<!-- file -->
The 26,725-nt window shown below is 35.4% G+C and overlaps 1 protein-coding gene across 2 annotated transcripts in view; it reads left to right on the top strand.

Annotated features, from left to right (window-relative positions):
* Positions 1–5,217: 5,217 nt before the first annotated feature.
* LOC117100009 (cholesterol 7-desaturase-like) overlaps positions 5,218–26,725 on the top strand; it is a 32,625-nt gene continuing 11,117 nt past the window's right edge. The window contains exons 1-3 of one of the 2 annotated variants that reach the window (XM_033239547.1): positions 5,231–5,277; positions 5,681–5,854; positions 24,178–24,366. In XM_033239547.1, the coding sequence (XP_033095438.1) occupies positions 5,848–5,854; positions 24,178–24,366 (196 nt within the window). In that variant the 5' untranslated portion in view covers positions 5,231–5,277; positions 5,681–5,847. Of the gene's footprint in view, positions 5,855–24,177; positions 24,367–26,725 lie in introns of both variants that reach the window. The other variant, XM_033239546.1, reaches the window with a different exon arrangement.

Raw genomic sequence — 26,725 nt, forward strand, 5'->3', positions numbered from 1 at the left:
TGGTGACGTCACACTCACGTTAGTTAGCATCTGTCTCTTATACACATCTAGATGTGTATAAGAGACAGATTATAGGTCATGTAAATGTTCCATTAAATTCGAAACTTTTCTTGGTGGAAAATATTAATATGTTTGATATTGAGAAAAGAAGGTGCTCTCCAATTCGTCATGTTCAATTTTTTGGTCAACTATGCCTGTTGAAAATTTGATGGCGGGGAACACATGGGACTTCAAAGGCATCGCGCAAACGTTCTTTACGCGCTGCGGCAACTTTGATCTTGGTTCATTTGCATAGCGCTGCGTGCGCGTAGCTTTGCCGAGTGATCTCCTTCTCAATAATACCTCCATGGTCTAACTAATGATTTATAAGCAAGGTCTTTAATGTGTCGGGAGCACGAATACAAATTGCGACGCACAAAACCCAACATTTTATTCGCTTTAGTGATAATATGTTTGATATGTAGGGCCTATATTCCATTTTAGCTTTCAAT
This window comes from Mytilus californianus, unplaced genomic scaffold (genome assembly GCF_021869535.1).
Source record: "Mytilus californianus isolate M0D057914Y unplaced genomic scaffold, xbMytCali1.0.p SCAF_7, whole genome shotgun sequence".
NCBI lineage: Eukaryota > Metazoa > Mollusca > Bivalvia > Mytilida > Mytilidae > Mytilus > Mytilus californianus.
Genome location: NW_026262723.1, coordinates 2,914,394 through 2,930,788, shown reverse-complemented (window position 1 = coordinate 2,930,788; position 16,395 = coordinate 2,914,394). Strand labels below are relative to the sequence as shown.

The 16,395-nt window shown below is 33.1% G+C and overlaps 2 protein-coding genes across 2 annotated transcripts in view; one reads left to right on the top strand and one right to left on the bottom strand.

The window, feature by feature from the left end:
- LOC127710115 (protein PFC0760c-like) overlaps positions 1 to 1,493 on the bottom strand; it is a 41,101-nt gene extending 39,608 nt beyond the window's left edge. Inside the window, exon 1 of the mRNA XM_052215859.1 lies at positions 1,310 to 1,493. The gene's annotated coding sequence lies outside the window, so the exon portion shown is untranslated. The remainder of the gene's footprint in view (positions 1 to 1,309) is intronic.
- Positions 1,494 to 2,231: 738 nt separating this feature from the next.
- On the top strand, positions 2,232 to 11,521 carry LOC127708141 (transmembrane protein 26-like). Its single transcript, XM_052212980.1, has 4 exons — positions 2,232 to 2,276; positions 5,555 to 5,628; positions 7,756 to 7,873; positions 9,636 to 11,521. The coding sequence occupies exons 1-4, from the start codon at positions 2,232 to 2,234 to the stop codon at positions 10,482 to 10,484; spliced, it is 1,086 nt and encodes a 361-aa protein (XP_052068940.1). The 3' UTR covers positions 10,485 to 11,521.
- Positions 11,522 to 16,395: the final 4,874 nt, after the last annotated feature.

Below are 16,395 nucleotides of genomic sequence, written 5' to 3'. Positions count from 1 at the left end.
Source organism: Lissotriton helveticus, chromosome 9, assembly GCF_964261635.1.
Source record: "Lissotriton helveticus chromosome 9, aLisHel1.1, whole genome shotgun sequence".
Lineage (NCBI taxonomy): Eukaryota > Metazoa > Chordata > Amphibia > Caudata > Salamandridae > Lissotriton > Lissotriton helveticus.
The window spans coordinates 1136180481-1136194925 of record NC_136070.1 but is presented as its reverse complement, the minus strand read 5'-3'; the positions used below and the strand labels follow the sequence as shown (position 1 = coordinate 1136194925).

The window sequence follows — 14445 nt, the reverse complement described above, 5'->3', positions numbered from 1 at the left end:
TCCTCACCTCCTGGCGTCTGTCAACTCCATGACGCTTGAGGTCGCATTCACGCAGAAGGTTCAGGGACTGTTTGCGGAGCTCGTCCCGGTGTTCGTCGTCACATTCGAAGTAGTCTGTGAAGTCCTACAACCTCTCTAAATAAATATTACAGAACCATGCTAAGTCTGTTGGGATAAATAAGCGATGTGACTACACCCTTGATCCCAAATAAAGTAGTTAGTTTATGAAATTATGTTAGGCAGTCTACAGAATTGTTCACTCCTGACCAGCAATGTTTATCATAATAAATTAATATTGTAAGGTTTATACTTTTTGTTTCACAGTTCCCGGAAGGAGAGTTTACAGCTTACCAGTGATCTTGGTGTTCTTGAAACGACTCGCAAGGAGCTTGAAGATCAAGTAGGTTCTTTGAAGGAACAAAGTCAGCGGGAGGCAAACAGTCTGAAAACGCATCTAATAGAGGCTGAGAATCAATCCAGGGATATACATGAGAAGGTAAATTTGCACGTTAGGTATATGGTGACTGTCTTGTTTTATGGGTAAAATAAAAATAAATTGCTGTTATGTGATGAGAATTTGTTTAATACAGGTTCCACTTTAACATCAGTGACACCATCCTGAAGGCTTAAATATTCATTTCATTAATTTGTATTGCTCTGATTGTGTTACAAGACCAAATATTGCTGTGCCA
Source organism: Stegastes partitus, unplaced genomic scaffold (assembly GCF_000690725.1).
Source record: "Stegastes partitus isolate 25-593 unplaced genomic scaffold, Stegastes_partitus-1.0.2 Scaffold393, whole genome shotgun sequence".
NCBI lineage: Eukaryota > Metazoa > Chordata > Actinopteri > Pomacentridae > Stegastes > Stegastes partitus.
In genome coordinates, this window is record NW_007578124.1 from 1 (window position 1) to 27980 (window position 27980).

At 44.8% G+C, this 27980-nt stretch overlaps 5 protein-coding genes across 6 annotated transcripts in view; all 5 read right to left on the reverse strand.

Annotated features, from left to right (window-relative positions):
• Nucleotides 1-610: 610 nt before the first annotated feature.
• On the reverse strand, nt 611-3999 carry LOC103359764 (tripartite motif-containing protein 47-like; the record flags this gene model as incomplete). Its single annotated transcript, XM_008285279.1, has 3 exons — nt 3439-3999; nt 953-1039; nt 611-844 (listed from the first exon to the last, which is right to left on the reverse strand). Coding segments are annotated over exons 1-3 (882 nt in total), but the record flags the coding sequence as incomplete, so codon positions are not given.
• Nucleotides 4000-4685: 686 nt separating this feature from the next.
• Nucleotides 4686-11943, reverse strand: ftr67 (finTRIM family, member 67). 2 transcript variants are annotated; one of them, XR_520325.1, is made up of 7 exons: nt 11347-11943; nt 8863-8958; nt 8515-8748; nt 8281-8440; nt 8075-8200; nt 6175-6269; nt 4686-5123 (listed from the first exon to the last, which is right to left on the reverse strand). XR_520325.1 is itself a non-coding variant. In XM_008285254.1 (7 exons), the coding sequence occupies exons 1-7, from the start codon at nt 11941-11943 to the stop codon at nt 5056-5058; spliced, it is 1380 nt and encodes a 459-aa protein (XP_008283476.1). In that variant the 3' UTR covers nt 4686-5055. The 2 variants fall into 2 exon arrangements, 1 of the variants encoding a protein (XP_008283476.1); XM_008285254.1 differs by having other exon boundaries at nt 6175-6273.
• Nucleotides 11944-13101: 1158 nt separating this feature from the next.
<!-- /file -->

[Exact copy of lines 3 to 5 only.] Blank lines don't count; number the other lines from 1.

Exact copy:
* Positions 1–5,217: 5,217 nt before the first annotated feature.
* LOC117100009 (cholesterol 7-desaturase-like) overlaps positions 5,218–26,725 on the top strand; it is a 32,625-nt gene continuing 11,117 nt past the window's right edge. The window contains exons 1-3 of one of the 2 annotated variants that reach the window (XM_033239547.1): positions 5,231–5,277; positions 5,681–5,854; positions 24,178–24,366. In XM_033239547.1, the coding sequence (XP_033095438.1) occupies positions 5,848–5,854; positions 24,178–24,366 (196 nt within the window). In that variant the 5' untranslated portion in view covers positions 5,231–5,277; positions 5,681–5,847. Of the gene's footprint in view, positions 5,855–24,177; positions 24,367–26,725 lie in introns of both variants that reach the window. The other variant, XM_033239546.1, reaches the window with a different exon arrangement.

Raw genomic sequence — 26,725 nt, forward strand, 5'->3', positions numbered from 1 at the left: